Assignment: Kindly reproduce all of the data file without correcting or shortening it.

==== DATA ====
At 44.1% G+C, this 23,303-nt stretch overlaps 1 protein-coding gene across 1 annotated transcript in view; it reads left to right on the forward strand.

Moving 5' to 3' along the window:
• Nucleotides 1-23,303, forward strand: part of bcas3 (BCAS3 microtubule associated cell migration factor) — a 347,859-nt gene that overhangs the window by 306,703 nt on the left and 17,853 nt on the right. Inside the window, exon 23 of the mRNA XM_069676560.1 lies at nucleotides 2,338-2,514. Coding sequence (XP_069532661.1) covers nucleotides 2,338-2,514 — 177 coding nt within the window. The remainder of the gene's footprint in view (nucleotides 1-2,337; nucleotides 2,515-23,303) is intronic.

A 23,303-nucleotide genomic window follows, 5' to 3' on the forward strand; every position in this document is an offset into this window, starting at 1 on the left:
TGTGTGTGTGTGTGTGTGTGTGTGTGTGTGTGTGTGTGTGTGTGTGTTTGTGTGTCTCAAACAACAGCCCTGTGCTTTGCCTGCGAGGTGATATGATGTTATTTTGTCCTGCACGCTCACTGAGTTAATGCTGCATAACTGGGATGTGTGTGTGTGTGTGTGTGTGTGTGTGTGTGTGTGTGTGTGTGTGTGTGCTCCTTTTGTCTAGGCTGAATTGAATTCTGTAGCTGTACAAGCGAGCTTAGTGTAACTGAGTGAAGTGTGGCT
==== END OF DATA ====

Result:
At 44.1% G+C, this 23,303-nt stretch overlaps 1 protein-coding gene across 1 annotated transcript in view; it reads left to right on the forward strand.

Moving 5' to 3' along the window:
• Nucleotides 1-23,303, forward strand: part of bcas3 (BCAS3 microtubule associated cell migration factor) — a 347,859-nt gene that overhangs the window by 306,703 nt on the left and 17,853 nt on the right. Inside the window, exon 23 of the mRNA XM_069676560.1 lies at nucleotides 2,338-2,514. Coding sequence (XP_069532661.1) covers nucleotides 2,338-2,514 — 177 coding nt within the window. The remainder of the gene's footprint in view (nucleotides 1-2,337; nucleotides 2,515-23,303) is intronic.

A 23,303-nucleotide genomic window follows, 5' to 3' on the forward strand; every position in this document is an offset into this window, starting at 1 on the left:
TGTGTGTGTGTGTGTGTGTGTGTGTGTGTGTGTGTGTGTGTGTGTGTTTGTGTGTCTCAAACAACAGCCCTGTGCTTTGCCTGCGAGGTGATATGATGTTATTTTGTCCTGCACGCTCACTGAGTTAATGCTGCATAACTGGGATGTGTGTGTGTGTGTGTGTGTGTGTGTGTGTGTGTGTGTGTGTGTGTGTGCTCCTTTTGTCTAGGCTGAATTGAATTCTGTAGCTGTACAAGCGAGCTTAGTGTAACTGAGTGAAGTGTGGCT